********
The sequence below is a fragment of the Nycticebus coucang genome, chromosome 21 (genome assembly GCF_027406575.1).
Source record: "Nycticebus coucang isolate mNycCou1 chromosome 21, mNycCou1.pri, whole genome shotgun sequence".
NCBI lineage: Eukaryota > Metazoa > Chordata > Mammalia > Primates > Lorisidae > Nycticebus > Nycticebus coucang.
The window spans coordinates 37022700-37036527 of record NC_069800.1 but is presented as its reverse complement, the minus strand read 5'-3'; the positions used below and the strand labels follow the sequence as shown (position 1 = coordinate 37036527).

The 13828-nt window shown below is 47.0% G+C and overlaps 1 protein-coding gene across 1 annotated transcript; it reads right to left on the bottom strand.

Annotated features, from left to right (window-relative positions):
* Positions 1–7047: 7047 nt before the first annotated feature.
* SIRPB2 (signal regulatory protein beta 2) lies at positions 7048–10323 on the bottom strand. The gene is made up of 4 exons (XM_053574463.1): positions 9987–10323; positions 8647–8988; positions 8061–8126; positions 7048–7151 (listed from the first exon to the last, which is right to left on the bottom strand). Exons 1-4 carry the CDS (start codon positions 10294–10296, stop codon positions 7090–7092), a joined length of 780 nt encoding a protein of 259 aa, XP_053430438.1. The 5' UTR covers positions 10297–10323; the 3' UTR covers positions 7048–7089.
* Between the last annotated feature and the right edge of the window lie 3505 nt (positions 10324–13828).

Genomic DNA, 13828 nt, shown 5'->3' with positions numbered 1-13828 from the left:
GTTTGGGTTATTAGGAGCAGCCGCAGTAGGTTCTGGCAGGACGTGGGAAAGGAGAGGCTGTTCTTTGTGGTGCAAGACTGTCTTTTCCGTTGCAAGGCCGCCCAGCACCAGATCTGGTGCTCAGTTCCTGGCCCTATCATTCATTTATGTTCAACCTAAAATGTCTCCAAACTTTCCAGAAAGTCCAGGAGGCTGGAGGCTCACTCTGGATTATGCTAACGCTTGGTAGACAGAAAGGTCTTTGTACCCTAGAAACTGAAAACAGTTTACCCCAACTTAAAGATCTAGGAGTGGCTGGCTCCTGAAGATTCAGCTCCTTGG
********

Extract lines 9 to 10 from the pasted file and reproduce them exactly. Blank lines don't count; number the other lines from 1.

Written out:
* Between the last annotated feature and the right edge of the window lie 3505 nt (positions 10324–13828).

Genomic DNA, 13828 nt, shown 5'->3' with positions numbered 1-13828 from the left: